French Bulldogs rank 109th out of 138, not remarkable for their working skills or obedience but above average for their instinctual intelligence or ability to adapt to environmental influences.

You cannot fault Frenchies because no one involved in their creation intended to produce a working dog. French Bulldogs can be stubborn and resistant to training.

Your French Bulldog Doberman could inherit any combination of intelligence and trainability from her parents, running the gambit from sly and stubborn to clever and cooperative but easily bored. All types will require steady and consistent repetitions for effective training.

What are your dog's health concerns?

The French Bulldog Doberman mix is so rare that nobody knows potential health issues. The only way to make an estimated guess about possible health issues is to look at what your dog could potentially inherit from either parent.


  • Dilated cardiomyopathy – One of the most concerning and devastating genetic conditions of Dobermans, an enlarged heart, has a high occurrence and involves eventual cardiac failure. Mixed breeds are at a much lower risk of cardiomyopathy than purebreds, according to a veterinarian site, Dilated cardiomyopathy is not a problem for small dogs.
  • GDV (gastric dilatation and volvulus) – A widespread issue in large-breed dogs, especially those with a deep chest, bloat is where the stomach swells with fluid or gas causing it to twist. Bloat can occur in small breeds but with a lower risk except in Dachshunds.
  • Wobbler's – Dobermans and Great Danes are particularly vulnerable to problems with the vertebrae in the neck, causing an unsteady gait and sometimes eventual paralysis. Some dogs require surgery. Wobbler's can occur in small breeds.
  • Demodicosis – Demodex is a type of mite that causes hair loss and usually occurs in immune-compromised puppies.
  • Von Willebrand's disease – A clotting disorder that causes uncontrolled bleeding from minor events.

French Bulldog

  • Brachycephalic syndrome – An entire complex of problems that cause difficulty breathing and chronic hypoxia is commonly a feature of dogs with flat faces. They often have excess tissue obstructing the throat area and palate, as well as narrow nostrils and windpipes. Prominent bug eyes and nonexistent snouts subject Frenchies to an eye injury.
  • Collapsing trachea – The windpipe is not only narrow, but it also has weak cartilage rings at times in the French Bulldog. This weakening of cartilage allows the trachea to snap closed adding to breathing difficulties and usually accompanied by a honking cough.
  • Hemivertebrae – The screw tails of Bulldogs and Boston Terriers can link to misshapen vertebrae that can lead to paralysis depending on their location.
  • IVVD – Intervertebral disc disease or a slipped disc is common in dogs with dwarf characteristics and can cause pain and paralysis.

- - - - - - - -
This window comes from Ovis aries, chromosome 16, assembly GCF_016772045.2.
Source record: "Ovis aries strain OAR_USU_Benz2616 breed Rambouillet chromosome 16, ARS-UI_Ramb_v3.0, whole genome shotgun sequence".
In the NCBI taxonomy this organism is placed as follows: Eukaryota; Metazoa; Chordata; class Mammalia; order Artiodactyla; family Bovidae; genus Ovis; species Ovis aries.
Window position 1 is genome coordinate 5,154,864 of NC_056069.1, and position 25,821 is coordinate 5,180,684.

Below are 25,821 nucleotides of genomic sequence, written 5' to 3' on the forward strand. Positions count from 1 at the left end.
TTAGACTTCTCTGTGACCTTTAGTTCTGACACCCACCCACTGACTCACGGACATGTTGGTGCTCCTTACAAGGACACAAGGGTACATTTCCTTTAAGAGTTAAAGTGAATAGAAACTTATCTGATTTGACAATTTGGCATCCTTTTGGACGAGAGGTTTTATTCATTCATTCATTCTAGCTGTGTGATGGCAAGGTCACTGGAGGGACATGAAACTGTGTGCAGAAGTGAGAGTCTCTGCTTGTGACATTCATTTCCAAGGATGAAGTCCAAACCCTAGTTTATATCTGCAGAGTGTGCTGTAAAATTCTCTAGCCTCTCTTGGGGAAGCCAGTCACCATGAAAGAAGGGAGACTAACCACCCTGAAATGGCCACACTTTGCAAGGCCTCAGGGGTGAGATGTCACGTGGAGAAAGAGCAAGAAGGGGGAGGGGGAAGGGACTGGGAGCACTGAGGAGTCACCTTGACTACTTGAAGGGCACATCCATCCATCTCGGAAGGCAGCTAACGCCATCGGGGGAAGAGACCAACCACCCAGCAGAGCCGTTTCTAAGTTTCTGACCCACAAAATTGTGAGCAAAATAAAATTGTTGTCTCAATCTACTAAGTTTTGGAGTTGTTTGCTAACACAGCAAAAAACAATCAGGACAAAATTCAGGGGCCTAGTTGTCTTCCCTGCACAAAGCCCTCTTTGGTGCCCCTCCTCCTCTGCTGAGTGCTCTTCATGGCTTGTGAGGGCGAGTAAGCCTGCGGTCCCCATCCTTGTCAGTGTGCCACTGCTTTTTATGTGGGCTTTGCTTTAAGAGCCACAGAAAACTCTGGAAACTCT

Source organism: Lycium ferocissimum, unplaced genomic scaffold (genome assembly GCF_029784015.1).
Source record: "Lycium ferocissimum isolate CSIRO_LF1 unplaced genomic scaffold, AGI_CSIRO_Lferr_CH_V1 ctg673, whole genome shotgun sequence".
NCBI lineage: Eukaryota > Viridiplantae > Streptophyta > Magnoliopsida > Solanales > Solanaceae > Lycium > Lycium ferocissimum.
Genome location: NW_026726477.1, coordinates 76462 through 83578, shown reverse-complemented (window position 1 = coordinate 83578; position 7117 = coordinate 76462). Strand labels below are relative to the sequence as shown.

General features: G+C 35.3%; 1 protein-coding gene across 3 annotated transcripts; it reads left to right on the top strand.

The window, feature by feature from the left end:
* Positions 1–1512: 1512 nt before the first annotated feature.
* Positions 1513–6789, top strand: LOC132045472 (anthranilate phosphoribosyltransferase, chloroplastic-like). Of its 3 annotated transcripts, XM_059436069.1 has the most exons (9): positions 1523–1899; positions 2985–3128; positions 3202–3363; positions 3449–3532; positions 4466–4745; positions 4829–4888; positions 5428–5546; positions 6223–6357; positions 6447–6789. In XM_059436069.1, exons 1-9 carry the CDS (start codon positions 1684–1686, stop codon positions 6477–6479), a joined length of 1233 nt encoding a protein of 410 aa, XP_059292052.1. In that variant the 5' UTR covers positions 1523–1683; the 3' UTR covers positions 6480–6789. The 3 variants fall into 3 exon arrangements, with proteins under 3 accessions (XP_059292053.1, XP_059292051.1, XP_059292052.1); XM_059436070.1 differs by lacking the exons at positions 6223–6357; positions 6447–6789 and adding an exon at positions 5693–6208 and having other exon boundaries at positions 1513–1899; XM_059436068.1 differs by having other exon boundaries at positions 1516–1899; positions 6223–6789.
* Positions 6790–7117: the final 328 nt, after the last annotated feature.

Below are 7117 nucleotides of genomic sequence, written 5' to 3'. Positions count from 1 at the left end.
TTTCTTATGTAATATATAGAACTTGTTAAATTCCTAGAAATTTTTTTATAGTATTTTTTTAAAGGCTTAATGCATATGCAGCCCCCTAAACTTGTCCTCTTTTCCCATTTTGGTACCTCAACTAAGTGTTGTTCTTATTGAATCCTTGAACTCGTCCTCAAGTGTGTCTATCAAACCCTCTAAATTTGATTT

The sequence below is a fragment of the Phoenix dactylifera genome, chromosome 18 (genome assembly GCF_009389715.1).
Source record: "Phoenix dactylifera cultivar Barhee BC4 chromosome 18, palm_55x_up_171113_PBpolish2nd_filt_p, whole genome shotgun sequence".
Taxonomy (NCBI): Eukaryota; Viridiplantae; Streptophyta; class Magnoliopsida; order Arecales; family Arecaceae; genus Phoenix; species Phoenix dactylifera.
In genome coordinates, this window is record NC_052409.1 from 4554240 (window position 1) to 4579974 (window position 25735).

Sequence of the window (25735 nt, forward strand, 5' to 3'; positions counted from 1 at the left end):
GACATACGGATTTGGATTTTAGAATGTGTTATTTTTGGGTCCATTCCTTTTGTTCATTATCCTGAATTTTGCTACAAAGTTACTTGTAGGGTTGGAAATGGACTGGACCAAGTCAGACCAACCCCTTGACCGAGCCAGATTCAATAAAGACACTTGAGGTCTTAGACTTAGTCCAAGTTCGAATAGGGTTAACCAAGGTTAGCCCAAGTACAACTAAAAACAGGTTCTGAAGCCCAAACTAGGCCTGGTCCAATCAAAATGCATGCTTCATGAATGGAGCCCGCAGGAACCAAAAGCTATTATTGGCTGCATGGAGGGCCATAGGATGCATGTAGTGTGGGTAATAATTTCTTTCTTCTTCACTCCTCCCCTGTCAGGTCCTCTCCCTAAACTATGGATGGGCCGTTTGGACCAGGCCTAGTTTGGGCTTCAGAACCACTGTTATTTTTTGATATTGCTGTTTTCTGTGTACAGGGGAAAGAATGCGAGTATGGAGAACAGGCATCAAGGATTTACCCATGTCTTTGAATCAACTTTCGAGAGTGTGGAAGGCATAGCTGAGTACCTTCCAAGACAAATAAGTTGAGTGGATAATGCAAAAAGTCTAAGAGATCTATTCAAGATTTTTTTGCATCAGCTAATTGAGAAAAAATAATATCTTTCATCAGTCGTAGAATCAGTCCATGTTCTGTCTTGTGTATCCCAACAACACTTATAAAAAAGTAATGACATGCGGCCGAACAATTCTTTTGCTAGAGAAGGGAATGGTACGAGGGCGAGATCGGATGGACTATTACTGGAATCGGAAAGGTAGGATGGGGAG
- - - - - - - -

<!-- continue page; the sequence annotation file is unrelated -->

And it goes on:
• Deafness – French Bulldogs can be deaf at birth, a disorder linked to a predominantly white coat. According to, you can conduct a hearing test known as the BAER as early as six weeks of age.
  • Often require C-section delivery – Certain French Bulldog mixes may be rare because of the inability to achieve natural births.

Both breeds can have hip dysplasia and pass that along to any offspring.

French Bulldogs can live 10 to 12 years according to the Although substantially longer than an English Bulldog, 12 years are short for a small-breed dog and can be attributed to lifelong respiratory issues.

The Happy Puppy Site says Dobermans live an average of 9 to 11 years. Some may live as long as 13 years.

You can estimate your Doberman French Bulldog mix may live 11 to 13 years as long as her face is not extremely flat.

What are grooming needs?

Luckily with both the Doberman and French Bulldog, you are coping with a short coat. Coat quality is remarkably similar between the two breeds. Some dogs do not even have an undercoat, and most have a moderately-thin outer coat of short, coarse hairs.

Your Doberman-Frenchie mix will have a short outer coat with a thin or nonexistent inner layer of fine hair. You should brush your dog at least weekly to remove dead hairs, debris, and spent skin cells, improve the circulation of blood supply and oils to the hair follicles, and as a form of bonding between you and your pet.

Examine your dog's ears every couple of weeks for any signs of infection like discharge, redness, or odor. Clean your French Bulldog mix's ears and clip her nails every one to one and a half months.


French Bulldog Doberman mixes are exceedingly rare. Some of the characteristics we suggested came from what we know about the two breeds and after looking at a few of their more common hybrids.

As this compilation shows, a majority of French Bulldog mixes end up with bat ears. The Frug and the Rottweiler mix illustrate rose ears.

A Rottweiler French Bulldog mix is the closest example you will probably see to a Frenchie Doberman cross. Note the compact and small size and black and tan coloration. A Doberman will probably produce a nose that is a little longer.

This video illustrates the contrast in exercise tolerance and style as well as appearance between an English Bulldog and a Doberman. A Frenchie would show very similar traits to the Bulldog except for a smaller frame and more activity.

Another close relationship to the Doberman Frenchie cross is the English Bulldog Doberman mix.

Note the compact body and loose skin typical of a Bulldog. Despite shortened legs, the puppy has the spring stride of a Doberman.

It appears this puppy will develop rose ears. A French Bulldog will probably look very similar but perhaps a bit smaller.